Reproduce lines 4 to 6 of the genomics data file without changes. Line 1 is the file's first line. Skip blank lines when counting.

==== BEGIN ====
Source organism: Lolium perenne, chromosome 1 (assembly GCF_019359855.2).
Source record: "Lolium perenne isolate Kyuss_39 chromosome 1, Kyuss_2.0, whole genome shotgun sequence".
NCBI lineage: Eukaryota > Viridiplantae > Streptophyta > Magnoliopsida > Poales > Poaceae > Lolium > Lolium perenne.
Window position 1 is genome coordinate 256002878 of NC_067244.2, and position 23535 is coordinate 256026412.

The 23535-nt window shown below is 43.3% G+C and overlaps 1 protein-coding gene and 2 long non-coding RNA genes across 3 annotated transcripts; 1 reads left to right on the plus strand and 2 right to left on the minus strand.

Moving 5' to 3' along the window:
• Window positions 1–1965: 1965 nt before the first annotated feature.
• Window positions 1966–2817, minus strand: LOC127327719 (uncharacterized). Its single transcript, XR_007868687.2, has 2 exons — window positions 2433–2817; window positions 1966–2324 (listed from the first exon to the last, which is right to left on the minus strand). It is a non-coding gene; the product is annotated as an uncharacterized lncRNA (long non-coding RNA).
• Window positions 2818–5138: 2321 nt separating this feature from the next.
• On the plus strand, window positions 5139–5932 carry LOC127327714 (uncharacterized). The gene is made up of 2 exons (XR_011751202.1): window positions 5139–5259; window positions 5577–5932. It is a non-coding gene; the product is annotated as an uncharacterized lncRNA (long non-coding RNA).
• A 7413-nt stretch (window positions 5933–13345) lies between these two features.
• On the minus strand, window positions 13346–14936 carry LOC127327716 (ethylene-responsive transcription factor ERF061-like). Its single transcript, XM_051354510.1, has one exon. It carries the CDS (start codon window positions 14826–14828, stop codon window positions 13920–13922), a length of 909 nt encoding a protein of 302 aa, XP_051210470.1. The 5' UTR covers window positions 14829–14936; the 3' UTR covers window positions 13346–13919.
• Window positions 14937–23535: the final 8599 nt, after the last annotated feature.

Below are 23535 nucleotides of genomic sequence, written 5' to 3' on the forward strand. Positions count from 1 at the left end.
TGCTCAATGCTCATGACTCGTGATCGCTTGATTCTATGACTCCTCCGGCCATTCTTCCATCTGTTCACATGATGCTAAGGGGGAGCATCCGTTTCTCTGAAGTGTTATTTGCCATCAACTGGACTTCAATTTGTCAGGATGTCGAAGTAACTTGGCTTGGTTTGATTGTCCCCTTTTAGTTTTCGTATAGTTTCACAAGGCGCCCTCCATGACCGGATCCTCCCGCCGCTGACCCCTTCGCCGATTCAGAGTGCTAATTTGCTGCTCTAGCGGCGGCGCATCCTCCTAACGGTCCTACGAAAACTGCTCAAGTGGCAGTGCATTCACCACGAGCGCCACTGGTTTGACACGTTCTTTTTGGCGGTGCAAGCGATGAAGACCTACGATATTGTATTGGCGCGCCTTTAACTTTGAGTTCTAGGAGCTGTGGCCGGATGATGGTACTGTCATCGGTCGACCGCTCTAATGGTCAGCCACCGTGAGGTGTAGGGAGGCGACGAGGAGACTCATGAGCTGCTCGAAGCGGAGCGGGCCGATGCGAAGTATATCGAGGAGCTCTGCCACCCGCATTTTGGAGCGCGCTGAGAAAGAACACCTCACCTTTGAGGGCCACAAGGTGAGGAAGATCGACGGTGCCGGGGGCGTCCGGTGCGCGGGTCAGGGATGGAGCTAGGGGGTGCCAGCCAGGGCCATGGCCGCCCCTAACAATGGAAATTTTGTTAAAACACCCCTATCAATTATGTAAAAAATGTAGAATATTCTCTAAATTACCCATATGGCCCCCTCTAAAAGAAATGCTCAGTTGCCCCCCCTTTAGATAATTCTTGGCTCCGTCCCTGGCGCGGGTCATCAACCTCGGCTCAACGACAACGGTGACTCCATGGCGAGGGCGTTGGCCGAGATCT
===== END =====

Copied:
Window position 1 is genome coordinate 256002878 of NC_067244.2, and position 23535 is coordinate 256026412.

The 23535-nt window shown below is 43.3% G+C and overlaps 1 protein-coding gene and 2 long non-coding RNA genes across 3 annotated transcripts; 1 reads left to right on the plus strand and 2 right to left on the minus strand.

Moving 5' to 3' along the window: